If you've ever SSHed into a server, ran something, logged off and got frustrated because whatever you were running stopped running because you had to change coffee shops or go to class then you've experienced the need for GNU Screen.

Put simply it allows you to maintain a persistent session, a terminal that does not change or quit just because you logged out. Installation is easy. On a debian machine its simply

sudo apt-get install screen

Usage is straight forward as well. Type the word "screen"

$ screen

and you'll be shown a welcome window, press space to get through. Now you'll simply see a standard shell. You can execute whatever you want here and the session will not die until you tell it to. You can start many different sessions and toggle between them. Here's a table of the basic controls for screen.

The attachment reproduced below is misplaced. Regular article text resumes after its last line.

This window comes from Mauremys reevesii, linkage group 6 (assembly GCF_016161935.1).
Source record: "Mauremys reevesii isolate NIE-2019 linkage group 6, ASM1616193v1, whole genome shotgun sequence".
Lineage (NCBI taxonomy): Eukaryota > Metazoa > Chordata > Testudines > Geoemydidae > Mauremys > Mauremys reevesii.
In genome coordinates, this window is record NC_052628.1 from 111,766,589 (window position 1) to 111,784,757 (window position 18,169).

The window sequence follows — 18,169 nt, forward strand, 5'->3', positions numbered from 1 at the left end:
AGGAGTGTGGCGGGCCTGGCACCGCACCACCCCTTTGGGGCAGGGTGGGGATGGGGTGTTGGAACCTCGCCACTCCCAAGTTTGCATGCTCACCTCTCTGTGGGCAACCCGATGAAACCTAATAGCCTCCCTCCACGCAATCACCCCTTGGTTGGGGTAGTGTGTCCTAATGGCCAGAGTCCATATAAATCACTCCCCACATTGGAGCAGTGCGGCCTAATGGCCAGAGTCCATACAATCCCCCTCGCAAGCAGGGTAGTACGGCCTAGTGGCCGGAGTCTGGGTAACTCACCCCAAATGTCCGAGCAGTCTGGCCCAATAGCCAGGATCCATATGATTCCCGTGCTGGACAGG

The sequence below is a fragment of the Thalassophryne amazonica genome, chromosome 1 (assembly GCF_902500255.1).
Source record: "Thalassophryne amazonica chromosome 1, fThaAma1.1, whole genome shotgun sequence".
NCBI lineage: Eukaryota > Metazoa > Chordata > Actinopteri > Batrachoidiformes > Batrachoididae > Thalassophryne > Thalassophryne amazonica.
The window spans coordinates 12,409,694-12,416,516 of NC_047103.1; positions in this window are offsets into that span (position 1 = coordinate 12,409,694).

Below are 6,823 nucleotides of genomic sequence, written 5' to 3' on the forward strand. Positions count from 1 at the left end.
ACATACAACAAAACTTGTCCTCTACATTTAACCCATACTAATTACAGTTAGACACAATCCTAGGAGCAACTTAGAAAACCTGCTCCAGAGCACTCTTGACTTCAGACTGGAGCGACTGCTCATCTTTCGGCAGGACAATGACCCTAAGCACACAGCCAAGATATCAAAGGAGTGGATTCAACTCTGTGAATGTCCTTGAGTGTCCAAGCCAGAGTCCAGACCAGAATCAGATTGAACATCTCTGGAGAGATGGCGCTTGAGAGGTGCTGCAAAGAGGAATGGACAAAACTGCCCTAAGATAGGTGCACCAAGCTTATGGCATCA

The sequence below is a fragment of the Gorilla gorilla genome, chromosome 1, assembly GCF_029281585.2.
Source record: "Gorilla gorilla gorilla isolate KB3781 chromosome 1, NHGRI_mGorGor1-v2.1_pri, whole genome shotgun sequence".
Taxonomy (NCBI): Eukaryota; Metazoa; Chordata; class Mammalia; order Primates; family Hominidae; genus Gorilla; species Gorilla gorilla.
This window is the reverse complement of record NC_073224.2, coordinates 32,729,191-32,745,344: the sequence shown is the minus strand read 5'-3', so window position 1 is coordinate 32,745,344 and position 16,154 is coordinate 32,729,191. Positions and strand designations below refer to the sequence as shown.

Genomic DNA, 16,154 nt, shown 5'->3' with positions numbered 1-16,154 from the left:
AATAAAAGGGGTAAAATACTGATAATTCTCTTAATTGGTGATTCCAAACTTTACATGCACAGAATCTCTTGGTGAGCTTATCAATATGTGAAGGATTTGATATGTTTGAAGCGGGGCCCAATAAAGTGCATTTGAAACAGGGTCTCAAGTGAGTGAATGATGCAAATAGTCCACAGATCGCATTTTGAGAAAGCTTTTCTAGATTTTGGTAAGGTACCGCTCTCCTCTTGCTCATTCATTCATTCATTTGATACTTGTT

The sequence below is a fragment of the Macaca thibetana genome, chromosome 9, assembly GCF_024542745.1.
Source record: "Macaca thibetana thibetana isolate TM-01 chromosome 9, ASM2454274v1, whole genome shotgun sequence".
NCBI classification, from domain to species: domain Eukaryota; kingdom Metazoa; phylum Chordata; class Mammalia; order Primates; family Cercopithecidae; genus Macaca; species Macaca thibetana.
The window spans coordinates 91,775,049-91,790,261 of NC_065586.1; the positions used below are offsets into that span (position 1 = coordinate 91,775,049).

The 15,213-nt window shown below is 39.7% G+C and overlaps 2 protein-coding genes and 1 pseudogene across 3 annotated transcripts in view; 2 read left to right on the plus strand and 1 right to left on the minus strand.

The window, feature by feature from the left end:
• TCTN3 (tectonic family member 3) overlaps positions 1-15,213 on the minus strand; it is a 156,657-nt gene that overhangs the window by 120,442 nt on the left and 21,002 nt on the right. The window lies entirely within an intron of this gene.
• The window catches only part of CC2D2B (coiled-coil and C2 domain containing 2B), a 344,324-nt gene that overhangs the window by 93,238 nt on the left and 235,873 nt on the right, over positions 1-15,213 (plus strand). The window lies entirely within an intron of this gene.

• Ctl-a Ctl-c, create a new window

  • Ctl-a Ctl-a, switch between windows

  • Ctl-a n, toggle to next window

  • Ctl-a p, toggle to previous window

  • Ctl-a 5, toggle to 5th window

  • Ctl-a ", get a menu listing all of the window

  • Ctl-a A, tool for adding a name to your window, helpful for the menu view

  • Ctl-a k, Kills the window

  • Ctl-a d, Detach from the session

Another thing to note. Once you detach from a screen, you need to re-attache the next time you run screen. To do that simply specify the -r parameter.

$ screen -r

Update 6-3-2009: A few fixes were made thanks to Ben Finney's comments